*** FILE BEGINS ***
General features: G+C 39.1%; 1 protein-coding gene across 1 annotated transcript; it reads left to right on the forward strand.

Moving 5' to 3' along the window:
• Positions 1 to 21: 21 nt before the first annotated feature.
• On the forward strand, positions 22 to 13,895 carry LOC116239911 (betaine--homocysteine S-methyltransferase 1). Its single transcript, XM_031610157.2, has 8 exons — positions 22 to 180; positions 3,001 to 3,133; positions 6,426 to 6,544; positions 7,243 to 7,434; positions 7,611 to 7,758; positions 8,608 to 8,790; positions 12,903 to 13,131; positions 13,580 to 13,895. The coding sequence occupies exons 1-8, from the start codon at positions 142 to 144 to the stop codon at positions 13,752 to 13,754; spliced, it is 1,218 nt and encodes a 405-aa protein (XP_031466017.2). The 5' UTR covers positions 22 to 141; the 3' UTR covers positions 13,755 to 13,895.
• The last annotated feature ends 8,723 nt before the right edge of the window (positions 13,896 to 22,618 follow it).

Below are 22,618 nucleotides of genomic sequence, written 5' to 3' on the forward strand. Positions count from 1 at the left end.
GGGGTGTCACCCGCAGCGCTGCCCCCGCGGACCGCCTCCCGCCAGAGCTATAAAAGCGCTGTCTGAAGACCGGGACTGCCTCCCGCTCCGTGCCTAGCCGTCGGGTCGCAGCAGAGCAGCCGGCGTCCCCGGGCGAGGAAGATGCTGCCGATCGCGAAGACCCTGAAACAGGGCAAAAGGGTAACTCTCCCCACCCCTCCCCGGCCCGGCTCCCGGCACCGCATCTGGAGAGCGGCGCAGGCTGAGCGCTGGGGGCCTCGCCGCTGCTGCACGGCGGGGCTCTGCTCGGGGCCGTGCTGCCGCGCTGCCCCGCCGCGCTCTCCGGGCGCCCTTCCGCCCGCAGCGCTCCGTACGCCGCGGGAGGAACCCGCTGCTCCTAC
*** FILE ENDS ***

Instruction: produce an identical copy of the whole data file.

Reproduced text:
General features: G+C 39.1%; 1 protein-coding gene across 1 annotated transcript; it reads left to right on the forward strand.

Moving 5' to 3' along the window:
• Positions 1 to 21: 21 nt before the first annotated feature.
• On the forward strand, positions 22 to 13,895 carry LOC116239911 (betaine--homocysteine S-methyltransferase 1). Its single transcript, XM_031610157.2, has 8 exons — positions 22 to 180; positions 3,001 to 3,133; positions 6,426 to 6,544; positions 7,243 to 7,434; positions 7,611 to 7,758; positions 8,608 to 8,790; positions 12,903 to 13,131; positions 13,580 to 13,895. The coding sequence occupies exons 1-8, from the start codon at positions 142 to 144 to the stop codon at positions 13,752 to 13,754; spliced, it is 1,218 nt and encodes a 405-aa protein (XP_031466017.2). The 5' UTR covers positions 22 to 141; the 3' UTR covers positions 13,755 to 13,895.
• The last annotated feature ends 8,723 nt before the right edge of the window (positions 13,896 to 22,618 follow it).

Below are 22,618 nucleotides of genomic sequence, written 5' to 3' on the forward strand. Positions count from 1 at the left end.
GGGGTGTCACCCGCAGCGCTGCCCCCGCGGACCGCCTCCCGCCAGAGCTATAAAAGCGCTGTCTGAAGACCGGGACTGCCTCCCGCTCCGTGCCTAGCCGTCGGGTCGCAGCAGAGCAGCCGGCGTCCCCGGGCGAGGAAGATGCTGCCGATCGCGAAGACCCTGAAACAGGGCAAAAGGGTAACTCTCCCCACCCCTCCCCGGCCCGGCTCCCGGCACCGCATCTGGAGAGCGGCGCAGGCTGAGCGCTGGGGGCCTCGCCGCTGCTGCACGGCGGGGCTCTGCTCGGGGCCGTGCTGCCGCGCTGCCCCGCCGCGCTCTCCGGGCGCCCTTCCGCCCGCAGCGCTCCGTACGCCGCGGGAGGAACCCGCTGCTCCTAC